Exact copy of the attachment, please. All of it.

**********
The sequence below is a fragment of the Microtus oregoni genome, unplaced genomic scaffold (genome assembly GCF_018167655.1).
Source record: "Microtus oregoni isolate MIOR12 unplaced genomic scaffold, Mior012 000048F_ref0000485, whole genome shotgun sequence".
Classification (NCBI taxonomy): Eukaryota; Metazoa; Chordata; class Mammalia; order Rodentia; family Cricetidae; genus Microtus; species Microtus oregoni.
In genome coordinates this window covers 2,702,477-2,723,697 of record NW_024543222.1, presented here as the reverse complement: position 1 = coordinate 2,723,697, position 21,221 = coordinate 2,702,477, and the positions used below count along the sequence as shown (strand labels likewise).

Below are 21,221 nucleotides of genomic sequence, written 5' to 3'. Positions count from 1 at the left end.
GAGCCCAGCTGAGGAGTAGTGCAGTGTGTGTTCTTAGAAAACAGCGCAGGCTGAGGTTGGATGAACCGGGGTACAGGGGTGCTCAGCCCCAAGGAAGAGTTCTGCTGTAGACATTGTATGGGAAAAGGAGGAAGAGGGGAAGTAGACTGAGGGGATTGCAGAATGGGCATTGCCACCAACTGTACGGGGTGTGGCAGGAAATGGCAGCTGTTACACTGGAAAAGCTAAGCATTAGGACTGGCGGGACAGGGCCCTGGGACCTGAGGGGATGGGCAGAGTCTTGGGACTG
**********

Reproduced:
The sequence below is a fragment of the Microtus oregoni genome, unplaced genomic scaffold (genome assembly GCF_018167655.1).
Source record: "Microtus oregoni isolate MIOR12 unplaced genomic scaffold, Mior012 000048F_ref0000485, whole genome shotgun sequence".
Classification (NCBI taxonomy): Eukaryota; Metazoa; Chordata; class Mammalia; order Rodentia; family Cricetidae; genus Microtus; species Microtus oregoni.
In genome coordinates this window covers 2,702,477-2,723,697 of record NW_024543222.1, presented here as the reverse complement: position 1 = coordinate 2,723,697, position 21,221 = coordinate 2,702,477, and the positions used below count along the sequence as shown (strand labels likewise).

Below are 21,221 nucleotides of genomic sequence, written 5' to 3'. Positions count from 1 at the left end.
GAGCCCAGCTGAGGAGTAGTGCAGTGTGTGTTCTTAGAAAACAGCGCAGGCTGAGGTTGGATGAACCGGGGTACAGGGGTGCTCAGCCCCAAGGAAGAGTTCTGCTGTAGACATTGTATGGGAAAAGGAGGAAGAGGGGAAGTAGACTGAGGGGATTGCAGAATGGGCATTGCCACCAACTGTACGGGGTGTGGCAGGAAATGGCAGCTGTTACACTGGAAAAGCTAAGCATTAGGACTGGCGGGACAGGGCCCTGGGACCTGAGGGGATGGGCAGAGTCTTGGGACTG